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Turbine noise raises concern  

State regulators indicated Wednesday that they plan to pay closer attention to potential noise levels generated by wind farms proposed within the Unorganized Territory.

Members of the Land Use Regulation Commission said the state should learn from the noise concerns that have arisen since a wind farm in the Aroostook County town of Mars Hill became operational earlier this year.

LURC currently has three wind farm applications pending: a 38-turbine operation in northern Washington County and two proposals in the western Maine mountains. The Washington County proposal, located on Stetson Mountain, has been submitted by the same company that built the Mars Hill wind farm.

Some neighbors of the Mars Hill farm said they accepted the impact the nearly 400-foot-tall turbines would have on their views. But they never expected that noise from the turbines would be so loud as to disrupt sleep and affect their quality of life.

The wind farm’s operator, Evergreen Wind Power LLC, is studying the noise issues.

On Wednesday, LURC board member Stephen Wight said the commission had heard plenty of concern expressed about wind farms’ impacts on the environment and scenery. But the Mars Hill project’s noise issues were “a real surprise to everybody,” Wight said.

“We should learn from every project that goes into the state,” he said.

Current policy requires that landowners within 1,000 feet of a property be notified in order to address possible impacts. Commission member Edward Laverty suggested that LURC staff and project applicants may want to “liberally interpret” the notification laws to ensure that any affected landowners are informed because of the potential of wind noise.

Representatives for UPC Wind Management, the parent company of Evergreen Wind Power, have said that the Stetson Mountain site is ideal for a new wind farm because it is so isolated.

Stetson Mountain is a rural ridgeline that runs along Route 169 between the communities of Danforth and Springfield. The nearest residential structure – a seasonal cabin – is more than 2,500 feet from a turbine.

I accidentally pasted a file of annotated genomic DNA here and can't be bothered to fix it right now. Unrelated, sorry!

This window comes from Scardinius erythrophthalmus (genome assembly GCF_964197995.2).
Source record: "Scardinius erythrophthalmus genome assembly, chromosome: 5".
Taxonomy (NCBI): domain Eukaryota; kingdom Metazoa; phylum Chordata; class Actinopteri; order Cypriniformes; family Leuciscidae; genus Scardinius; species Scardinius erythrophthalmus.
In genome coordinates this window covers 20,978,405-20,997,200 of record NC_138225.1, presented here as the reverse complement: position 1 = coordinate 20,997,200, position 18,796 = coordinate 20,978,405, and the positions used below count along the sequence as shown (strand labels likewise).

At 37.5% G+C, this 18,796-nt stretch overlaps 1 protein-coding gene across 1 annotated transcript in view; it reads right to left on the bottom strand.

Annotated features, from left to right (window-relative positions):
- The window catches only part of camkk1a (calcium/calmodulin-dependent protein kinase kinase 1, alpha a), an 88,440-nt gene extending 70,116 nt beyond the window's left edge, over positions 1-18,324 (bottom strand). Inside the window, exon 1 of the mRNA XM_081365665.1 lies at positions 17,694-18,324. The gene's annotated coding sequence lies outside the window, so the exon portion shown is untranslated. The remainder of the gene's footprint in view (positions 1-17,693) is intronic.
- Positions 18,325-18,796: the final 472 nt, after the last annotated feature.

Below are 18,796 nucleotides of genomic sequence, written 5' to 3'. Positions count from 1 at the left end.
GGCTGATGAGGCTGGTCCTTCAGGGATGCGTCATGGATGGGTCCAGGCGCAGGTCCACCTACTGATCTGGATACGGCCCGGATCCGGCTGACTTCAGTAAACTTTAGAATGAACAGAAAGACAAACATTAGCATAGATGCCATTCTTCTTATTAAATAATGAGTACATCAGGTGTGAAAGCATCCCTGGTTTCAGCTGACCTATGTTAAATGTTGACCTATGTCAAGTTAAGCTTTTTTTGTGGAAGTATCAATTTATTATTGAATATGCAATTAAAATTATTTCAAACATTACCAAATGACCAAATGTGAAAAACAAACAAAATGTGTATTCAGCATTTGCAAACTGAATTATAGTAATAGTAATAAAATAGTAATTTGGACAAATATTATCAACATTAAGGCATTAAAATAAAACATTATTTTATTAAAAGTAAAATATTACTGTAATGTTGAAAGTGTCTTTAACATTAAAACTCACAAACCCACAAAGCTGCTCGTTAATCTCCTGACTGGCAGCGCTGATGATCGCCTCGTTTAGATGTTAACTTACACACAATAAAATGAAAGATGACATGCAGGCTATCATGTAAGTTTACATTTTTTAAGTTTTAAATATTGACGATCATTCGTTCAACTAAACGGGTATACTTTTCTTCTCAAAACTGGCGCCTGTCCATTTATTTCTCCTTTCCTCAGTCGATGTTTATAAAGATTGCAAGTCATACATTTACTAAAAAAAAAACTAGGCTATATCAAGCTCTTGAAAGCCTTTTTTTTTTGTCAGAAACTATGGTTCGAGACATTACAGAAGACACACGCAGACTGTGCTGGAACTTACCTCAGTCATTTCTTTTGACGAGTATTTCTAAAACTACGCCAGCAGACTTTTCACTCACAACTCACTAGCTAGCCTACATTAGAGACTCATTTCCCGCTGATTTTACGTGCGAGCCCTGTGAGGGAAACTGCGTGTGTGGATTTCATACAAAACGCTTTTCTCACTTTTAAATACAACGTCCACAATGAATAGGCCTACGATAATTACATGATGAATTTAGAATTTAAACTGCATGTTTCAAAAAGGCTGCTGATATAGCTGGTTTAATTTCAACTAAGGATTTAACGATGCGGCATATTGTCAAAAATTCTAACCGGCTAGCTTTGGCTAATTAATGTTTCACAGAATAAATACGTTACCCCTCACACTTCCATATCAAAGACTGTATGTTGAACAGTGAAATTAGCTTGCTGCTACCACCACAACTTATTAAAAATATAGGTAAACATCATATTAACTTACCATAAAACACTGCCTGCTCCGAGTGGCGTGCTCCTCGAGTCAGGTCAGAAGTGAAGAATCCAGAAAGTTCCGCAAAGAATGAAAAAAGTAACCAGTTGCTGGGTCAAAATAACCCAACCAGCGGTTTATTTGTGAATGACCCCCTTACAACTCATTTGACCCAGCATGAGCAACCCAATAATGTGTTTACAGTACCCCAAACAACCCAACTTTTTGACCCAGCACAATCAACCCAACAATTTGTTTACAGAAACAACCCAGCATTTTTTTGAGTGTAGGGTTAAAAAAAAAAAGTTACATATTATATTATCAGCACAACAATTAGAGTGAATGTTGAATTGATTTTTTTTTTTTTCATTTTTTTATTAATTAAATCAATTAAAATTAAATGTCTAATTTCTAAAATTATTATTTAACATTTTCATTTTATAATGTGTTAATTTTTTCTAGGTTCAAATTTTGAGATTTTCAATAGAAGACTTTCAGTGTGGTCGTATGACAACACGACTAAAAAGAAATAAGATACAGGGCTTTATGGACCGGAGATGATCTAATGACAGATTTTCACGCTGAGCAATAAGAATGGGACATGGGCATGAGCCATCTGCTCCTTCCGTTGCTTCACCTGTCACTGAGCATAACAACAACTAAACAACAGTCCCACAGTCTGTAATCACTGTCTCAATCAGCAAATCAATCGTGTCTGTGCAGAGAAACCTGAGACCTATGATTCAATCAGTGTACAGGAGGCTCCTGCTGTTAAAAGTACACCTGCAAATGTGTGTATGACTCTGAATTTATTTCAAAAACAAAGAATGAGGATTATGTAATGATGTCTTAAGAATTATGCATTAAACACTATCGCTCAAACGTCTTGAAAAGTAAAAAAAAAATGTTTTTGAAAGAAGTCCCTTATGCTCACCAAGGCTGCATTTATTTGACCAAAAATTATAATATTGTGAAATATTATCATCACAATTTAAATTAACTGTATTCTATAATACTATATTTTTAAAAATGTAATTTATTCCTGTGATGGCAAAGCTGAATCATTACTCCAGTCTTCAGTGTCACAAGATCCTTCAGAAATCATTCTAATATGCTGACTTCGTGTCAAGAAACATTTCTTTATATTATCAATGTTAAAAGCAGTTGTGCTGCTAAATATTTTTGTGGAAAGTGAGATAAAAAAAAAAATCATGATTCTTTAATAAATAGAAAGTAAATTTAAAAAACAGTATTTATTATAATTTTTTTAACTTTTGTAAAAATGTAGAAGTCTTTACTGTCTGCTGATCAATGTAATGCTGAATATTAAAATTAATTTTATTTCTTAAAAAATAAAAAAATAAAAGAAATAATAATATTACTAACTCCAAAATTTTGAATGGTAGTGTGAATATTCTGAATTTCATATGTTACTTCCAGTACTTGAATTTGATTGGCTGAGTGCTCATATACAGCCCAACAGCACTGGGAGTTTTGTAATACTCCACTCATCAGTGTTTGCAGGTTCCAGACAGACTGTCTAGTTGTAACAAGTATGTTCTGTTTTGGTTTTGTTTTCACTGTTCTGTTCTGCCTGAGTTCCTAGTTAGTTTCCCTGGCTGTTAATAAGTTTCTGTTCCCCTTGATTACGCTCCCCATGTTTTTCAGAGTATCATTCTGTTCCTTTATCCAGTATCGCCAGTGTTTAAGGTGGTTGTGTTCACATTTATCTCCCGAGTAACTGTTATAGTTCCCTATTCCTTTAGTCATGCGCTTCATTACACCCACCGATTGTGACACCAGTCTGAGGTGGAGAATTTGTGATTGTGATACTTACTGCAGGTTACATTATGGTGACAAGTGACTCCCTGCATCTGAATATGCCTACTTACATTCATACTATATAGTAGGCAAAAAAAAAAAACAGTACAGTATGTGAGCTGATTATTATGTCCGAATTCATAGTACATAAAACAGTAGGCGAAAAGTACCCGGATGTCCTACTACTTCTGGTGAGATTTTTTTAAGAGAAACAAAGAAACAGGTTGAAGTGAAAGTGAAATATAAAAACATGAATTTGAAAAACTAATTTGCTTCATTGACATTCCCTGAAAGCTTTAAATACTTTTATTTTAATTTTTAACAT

Additionally, UPC officials said Wednesday that the ridge already has established logging roads that provide ready access to the top and that no significant wildlife or environmental issues have been identified so far.

Dave Cowan, vice president of Environmental Affairs for UPC, said the company is now trying to get the message out about the low-impact project.

“It’s a gem of a site,” Cowan said.

LURC staff members are just beginning the formal review of the application. On Wednesday, the commission authorized the staff to set a date for a public hearing and to begin contacting potential intervenors in the review process.

UPC is seeking to rezone approximately 4,800 acres for the project. If constructed as proposed, the project would generate an estimated 57 megawatts of electricity, which is enough to power roughly 27,500 homes.

Each turbine would stand roughly 400 feet tall from the base to the highest point of the rotating blades.

For more information on the Stetson Mountain or other wind farm projects, go to http://www.maine.gov/doc/lurc and click on the links at the bottom of the page.

By Kevin Miller


3 May 2007

This article is the work of the source indicated. Any opinions expressed in it are not necessarily those of National Wind Watch.

The copyright of this article resides with the author or publisher indicated. As part of its noncommercial effort to present the environmental, social, scientific, and economic issues of large-scale wind power development to a global audience seeking such information, National Wind Watch endeavors to observe “fair use” as provided for in section 107 of U.S. Copyright Law and similar “fair dealing” provisions of the copyright laws of other nations. Send requests to excerpt, general inquiries, and comments via e-mail.

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